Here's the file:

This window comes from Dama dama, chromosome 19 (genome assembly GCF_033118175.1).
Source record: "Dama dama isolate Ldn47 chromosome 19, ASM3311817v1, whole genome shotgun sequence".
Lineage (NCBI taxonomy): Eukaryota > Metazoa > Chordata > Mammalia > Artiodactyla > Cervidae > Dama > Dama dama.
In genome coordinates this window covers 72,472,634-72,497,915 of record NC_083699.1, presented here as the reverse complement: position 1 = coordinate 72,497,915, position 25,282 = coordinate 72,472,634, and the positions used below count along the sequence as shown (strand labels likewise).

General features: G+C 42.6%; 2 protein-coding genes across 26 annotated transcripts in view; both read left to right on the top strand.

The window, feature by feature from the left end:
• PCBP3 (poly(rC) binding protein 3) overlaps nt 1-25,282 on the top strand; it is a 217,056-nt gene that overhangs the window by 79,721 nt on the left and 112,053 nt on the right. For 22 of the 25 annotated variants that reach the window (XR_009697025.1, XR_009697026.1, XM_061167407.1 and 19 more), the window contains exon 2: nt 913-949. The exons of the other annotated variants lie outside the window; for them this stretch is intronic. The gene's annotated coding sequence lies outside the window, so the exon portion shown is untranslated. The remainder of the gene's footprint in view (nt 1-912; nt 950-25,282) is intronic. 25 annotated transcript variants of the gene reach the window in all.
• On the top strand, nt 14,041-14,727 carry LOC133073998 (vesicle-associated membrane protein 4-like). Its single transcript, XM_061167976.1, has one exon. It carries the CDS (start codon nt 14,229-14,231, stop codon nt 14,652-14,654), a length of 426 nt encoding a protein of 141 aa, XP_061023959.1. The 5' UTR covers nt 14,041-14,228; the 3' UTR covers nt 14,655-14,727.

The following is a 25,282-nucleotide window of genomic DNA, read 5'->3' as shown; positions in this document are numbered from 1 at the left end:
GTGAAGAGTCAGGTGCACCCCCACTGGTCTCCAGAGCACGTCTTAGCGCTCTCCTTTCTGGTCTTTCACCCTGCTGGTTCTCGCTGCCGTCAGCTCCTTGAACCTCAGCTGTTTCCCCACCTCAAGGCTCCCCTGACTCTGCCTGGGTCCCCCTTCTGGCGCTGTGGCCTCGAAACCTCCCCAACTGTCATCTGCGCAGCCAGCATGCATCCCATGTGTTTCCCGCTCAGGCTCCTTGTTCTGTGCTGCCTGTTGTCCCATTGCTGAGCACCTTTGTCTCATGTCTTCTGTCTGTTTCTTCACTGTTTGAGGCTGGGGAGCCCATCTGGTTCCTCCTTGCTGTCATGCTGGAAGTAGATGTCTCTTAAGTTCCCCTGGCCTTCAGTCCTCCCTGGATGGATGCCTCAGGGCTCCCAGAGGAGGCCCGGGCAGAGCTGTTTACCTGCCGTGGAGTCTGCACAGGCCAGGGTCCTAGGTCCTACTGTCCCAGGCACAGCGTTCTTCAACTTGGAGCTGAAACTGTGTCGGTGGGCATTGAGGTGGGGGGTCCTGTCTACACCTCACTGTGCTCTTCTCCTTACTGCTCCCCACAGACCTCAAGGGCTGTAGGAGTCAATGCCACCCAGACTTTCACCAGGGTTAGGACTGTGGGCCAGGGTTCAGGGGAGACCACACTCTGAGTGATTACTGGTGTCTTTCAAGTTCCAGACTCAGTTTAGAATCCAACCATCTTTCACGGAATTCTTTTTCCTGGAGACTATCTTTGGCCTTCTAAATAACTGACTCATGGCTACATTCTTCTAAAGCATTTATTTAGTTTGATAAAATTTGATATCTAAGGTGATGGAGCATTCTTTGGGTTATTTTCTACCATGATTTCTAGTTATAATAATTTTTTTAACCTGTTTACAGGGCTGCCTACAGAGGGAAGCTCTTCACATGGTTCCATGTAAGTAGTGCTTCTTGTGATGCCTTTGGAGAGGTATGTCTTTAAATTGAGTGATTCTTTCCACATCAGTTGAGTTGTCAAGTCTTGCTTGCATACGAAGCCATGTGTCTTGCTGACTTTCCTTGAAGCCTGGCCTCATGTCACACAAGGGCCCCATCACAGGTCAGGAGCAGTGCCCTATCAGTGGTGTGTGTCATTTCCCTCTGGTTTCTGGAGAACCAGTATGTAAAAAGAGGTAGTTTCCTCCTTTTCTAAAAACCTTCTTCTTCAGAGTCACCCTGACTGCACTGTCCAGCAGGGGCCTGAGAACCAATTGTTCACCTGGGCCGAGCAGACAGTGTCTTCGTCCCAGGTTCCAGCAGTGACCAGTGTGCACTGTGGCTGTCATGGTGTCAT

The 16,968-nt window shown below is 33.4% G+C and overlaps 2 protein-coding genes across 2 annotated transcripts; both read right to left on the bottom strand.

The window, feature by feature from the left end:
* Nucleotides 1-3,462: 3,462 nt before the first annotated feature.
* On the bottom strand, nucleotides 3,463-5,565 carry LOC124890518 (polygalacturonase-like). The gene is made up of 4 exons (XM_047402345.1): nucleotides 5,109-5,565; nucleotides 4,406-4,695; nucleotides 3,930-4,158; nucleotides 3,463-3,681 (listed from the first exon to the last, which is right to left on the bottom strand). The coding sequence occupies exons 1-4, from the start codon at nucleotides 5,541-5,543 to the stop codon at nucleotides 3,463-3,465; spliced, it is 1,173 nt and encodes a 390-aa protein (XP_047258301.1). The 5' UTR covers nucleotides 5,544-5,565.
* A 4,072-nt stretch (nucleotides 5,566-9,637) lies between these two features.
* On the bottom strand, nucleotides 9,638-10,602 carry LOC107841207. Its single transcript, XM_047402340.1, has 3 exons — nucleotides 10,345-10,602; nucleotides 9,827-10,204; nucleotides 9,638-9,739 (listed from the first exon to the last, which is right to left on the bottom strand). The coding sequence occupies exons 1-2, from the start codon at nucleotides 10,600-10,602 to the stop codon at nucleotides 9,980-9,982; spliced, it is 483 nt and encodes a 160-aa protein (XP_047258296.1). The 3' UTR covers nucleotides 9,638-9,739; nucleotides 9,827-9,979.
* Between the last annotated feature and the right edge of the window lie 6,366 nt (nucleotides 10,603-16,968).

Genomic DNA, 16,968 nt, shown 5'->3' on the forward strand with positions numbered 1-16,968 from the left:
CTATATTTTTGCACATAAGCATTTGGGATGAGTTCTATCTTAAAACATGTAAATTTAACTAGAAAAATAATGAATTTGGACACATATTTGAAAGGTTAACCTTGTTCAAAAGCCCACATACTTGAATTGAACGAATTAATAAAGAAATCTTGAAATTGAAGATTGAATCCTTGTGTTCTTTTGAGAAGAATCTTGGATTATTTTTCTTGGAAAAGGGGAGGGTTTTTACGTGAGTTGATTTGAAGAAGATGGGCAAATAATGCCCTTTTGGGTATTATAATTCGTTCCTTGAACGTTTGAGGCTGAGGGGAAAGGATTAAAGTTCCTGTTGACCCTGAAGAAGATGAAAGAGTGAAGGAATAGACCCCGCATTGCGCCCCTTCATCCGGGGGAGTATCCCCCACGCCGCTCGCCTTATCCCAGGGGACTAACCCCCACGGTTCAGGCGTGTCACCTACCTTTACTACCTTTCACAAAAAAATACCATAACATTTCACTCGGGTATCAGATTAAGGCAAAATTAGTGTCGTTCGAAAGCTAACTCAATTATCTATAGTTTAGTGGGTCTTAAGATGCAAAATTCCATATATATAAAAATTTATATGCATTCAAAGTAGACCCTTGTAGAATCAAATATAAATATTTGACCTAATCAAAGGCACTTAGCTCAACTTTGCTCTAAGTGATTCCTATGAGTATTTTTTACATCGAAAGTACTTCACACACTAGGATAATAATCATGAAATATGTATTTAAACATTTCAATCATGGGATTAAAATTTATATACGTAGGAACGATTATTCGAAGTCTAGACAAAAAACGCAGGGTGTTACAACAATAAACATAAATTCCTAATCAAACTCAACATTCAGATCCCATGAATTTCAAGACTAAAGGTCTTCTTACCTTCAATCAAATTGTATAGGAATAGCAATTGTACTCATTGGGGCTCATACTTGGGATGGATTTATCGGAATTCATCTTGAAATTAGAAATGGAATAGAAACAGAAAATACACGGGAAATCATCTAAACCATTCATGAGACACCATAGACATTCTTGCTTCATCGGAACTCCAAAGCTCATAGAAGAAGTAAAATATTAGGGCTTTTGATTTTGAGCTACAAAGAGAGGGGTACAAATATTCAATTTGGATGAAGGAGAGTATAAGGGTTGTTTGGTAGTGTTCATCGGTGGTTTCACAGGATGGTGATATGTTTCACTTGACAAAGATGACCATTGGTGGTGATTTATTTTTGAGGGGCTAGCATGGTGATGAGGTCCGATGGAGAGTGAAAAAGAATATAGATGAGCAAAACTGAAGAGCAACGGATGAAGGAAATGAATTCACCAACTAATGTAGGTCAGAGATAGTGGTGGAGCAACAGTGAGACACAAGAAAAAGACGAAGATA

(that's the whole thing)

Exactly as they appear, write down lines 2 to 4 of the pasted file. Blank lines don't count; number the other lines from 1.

Source record: "Dama dama isolate Ldn47 chromosome 19, ASM3311817v1, whole genome shotgun sequence".
Lineage (NCBI taxonomy): Eukaryota > Metazoa > Chordata > Mammalia > Artiodactyla > Cervidae > Dama > Dama dama.
In genome coordinates this window covers 72,472,634-72,497,915 of record NC_083699.1, presented here as the reverse complement: position 1 = coordinate 72,497,915, position 25,282 = coordinate 72,472,634, and the positions used below count along the sequence as shown (strand labels likewise).